Researchers from the across the University of South Carolina, including the Arnold School of Public Health’s health services policy and management department and Rural and Minority Health Research Center along with the School of Medicine, conducted a study that examined the uptake of Supplemental Nutrition Assistance Program (SNAP) benefits by participants in a home visiting program. The paper was published in the journal, Social Work.
Dr. Elizabeth Radcliff, a research assistant professor with the Arnold School’s department of health services policy and management and a core faculty member with the South Carolina Rural Health Research Center, served as lead author on the paper.
In 2015, more than 16 percent of U.S. households with children were food insecure at some point during the year. The Supplemental Nutrition Assistance Program (SNAP) is the largest federally-funded program created to address food insecurity in the United States. However, research has suggested that safety net programs such as SNAP may be underutilized by eligible families.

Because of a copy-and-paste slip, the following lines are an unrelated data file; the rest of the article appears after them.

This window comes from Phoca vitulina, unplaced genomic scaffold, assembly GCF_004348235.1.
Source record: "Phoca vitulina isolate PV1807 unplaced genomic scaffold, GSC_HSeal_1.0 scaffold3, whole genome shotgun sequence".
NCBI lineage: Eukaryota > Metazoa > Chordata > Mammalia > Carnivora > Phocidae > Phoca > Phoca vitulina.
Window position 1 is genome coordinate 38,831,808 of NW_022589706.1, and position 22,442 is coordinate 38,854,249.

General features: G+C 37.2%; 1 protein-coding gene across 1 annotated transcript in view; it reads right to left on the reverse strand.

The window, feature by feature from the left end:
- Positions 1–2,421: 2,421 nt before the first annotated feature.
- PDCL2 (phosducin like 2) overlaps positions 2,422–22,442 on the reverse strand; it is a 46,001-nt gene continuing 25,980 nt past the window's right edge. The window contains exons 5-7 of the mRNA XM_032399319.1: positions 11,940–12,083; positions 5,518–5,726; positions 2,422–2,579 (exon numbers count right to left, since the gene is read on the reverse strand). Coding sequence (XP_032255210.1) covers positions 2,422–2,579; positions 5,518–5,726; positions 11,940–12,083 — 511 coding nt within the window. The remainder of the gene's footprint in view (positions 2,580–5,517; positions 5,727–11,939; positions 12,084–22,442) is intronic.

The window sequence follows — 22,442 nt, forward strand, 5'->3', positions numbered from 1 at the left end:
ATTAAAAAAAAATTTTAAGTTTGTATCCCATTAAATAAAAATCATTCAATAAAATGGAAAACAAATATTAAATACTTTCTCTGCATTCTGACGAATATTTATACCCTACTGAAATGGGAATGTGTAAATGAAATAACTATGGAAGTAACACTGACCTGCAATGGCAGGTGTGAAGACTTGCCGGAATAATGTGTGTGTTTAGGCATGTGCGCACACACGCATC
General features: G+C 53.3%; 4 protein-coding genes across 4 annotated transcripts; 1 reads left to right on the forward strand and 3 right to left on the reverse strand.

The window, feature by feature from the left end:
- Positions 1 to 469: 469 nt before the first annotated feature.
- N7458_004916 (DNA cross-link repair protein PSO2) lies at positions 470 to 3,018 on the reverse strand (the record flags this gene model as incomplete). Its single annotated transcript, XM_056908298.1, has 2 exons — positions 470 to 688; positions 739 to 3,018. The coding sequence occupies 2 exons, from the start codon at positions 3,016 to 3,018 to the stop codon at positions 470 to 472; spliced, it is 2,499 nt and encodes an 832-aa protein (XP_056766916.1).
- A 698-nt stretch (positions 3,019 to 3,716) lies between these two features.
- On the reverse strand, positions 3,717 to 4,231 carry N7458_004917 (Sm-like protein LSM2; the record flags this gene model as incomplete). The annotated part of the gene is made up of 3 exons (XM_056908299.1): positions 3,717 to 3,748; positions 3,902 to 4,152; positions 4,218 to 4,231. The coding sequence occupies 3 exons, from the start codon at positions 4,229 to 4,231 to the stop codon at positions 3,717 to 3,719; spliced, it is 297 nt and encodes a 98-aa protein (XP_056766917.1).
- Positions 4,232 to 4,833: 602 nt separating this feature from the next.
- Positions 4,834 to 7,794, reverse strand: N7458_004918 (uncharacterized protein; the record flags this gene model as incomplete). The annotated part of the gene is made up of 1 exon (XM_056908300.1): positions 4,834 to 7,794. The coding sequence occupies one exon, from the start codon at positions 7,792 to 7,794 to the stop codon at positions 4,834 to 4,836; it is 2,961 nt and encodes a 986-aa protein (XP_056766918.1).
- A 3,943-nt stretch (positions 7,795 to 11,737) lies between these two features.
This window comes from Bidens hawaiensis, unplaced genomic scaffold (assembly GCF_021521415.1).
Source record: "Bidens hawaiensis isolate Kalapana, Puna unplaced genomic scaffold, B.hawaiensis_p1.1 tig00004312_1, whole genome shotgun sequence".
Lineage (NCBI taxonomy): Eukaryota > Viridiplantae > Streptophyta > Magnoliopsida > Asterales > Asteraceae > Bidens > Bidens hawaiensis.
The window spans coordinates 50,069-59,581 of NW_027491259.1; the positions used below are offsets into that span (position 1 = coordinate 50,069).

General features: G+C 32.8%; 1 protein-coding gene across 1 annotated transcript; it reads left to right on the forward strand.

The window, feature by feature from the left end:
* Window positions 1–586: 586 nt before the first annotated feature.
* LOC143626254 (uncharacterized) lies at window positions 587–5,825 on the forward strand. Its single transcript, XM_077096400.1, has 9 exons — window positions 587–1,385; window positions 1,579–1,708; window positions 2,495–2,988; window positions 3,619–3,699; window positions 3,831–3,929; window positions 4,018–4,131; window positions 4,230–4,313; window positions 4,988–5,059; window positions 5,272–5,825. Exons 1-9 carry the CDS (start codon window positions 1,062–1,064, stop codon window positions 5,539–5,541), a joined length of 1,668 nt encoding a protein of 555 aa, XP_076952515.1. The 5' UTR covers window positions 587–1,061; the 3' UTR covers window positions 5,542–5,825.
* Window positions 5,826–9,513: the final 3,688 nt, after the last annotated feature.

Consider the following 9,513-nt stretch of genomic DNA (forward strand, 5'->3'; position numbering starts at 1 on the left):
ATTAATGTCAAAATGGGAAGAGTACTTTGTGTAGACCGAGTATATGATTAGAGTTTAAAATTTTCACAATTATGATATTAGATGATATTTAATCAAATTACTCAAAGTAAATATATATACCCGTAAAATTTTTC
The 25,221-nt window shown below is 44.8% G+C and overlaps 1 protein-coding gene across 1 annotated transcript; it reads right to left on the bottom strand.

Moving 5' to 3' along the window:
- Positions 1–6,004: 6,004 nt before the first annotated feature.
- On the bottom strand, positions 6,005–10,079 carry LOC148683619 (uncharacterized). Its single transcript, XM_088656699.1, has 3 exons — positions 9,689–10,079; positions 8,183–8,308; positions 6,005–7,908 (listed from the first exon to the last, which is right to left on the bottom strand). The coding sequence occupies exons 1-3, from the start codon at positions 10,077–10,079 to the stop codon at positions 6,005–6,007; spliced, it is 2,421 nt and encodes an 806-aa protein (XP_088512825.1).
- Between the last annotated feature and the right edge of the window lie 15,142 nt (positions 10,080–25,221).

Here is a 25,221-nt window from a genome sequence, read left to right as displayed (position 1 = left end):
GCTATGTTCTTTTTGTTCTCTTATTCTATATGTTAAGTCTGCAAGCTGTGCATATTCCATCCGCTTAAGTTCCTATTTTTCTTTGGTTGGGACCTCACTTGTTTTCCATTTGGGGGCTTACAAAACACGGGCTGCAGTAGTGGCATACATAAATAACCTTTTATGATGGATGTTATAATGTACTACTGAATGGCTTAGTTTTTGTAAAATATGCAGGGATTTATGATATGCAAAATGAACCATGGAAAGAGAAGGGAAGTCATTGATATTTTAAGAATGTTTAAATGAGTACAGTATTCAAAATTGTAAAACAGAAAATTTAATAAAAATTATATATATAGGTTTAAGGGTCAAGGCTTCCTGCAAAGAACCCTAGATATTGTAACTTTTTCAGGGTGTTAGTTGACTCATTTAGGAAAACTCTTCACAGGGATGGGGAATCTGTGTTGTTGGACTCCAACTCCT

The researchers looked at receipt of SNAP benefits among 2,249 SNAP-eligible participants in a South Carolina home visiting program. Benefit status was obtained at program enrollment and six months post-enrollment.
Their analysis showed that 15.6 percent of home visiting program participants without SNAP benefits at program enrollment were receiving benefits by six months post-enrollment. Disparities in SNAP-uptake existed across marital status, ethnicity, and age of caregivers.
The authors conclude that programs such as home visiting can be important to ensuring that eligible families receive federal assistance promoting food security. Further, targeted efforts to overcome barriers to SNAP enrollment continue to be important.